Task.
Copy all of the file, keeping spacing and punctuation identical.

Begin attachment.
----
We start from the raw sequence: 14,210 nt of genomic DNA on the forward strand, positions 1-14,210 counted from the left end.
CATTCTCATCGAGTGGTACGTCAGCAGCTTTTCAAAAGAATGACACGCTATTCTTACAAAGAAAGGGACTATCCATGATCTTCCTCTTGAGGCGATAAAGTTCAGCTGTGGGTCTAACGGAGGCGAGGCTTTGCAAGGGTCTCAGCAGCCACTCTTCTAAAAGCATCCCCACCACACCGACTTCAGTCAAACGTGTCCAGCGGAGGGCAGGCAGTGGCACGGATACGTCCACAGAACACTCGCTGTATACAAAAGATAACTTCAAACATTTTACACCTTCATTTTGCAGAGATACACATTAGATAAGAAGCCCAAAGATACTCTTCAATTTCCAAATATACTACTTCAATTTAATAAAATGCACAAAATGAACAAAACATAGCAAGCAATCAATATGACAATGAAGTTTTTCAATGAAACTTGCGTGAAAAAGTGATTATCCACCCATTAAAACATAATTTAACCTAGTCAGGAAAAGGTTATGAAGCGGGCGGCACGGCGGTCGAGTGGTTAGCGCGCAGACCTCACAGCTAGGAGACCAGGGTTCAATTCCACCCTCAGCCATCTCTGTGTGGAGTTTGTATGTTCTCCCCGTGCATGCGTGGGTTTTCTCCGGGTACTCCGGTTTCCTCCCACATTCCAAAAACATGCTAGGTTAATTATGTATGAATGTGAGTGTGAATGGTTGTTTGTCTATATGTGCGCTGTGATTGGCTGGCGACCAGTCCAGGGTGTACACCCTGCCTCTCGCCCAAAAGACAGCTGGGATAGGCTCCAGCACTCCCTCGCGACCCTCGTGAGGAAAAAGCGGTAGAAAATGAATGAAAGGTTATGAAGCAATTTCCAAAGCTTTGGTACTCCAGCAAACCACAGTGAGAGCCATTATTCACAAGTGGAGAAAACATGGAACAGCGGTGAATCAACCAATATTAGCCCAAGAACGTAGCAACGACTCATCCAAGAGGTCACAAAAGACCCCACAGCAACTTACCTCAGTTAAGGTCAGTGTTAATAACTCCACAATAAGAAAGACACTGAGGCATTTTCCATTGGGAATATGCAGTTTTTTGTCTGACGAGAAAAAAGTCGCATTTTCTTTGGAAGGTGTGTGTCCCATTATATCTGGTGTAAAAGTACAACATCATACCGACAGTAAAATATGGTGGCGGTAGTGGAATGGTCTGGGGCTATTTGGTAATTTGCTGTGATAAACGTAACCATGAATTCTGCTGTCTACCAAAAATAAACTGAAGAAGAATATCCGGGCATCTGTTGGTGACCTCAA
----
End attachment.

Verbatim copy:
We start from the raw sequence: 14,210 nt of genomic DNA on the forward strand, positions 1-14,210 counted from the left end.
CATTCTCATCGAGTGGTACGTCAGCAGCTTTTCAAAAGAATGACACGCTATTCTTACAAAGAAAGGGACTATCCATGATCTTCCTCTTGAGGCGATAAAGTTCAGCTGTGGGTCTAACGGAGGCGAGGCTTTGCAAGGGTCTCAGCAGCCACTCTTCTAAAAGCATCCCCACCACACCGACTTCAGTCAAACGTGTCCAGCGGAGGGCAGGCAGTGGCACGGATACGTCCACAGAACACTCGCTGTATACAAAAGATAACTTCAAACATTTTACACCTTCATTTTGCAGAGATACACATTAGATAAGAAGCCCAAAGATACTCTTCAATTTCCAAATATACTACTTCAATTTAATAAAATGCACAAAATGAACAAAACATAGCAAGCAATCAATATGACAATGAAGTTTTTCAATGAAACTTGCGTGAAAAAGTGATTATCCACCCATTAAAACATAATTTAACCTAGTCAGGAAAAGGTTATGAAGCGGGCGGCACGGCGGTCGAGTGGTTAGCGCGCAGACCTCACAGCTAGGAGACCAGGGTTCAATTCCACCCTCAGCCATCTCTGTGTGGAGTTTGTATGTTCTCCCCGTGCATGCGTGGGTTTTCTCCGGGTACTCCGGTTTCCTCCCACATTCCAAAAACATGCTAGGTTAATTATGTATGAATGTGAGTGTGAATGGTTGTTTGTCTATATGTGCGCTGTGATTGGCTGGCGACCAGTCCAGGGTGTACACCCTGCCTCTCGCCCAAAAGACAGCTGGGATAGGCTCCAGCACTCCCTCGCGACCCTCGTGAGGAAAAAGCGGTAGAAAATGAATGAAAGGTTATGAAGCAATTTCCAAAGCTTTGGTACTCCAGCAAACCACAGTGAGAGCCATTATTCACAAGTGGAGAAAACATGGAACAGCGGTGAATCAACCAATATTAGCCCAAGAACGTAGCAACGACTCATCCAAGAGGTCACAAAAGACCCCACAGCAACTTACCTCAGTTAAGGTCAGTGTTAATAACTCCACAATAAGAAAGACACTGAGGCATTTTCCATTGGGAATATGCAGTTTTTTGTCTGACGAGAAAAAAGTCGCATTTTCTTTGGAAGGTGTGTGTCCCATTATATCTGGTGTAAAAGTACAACATCATACCGACAGTAAAATATGGTGGCGGTAGTGGAATGGTCTGGGGCTATTTGGTAATTTGCTGTGATAAACGTAACCATGAATTCTGCTGTCTACCAAAAATAAACTGAAGAAGAATATCCGGGCATCTGTTGGTGACCTCAA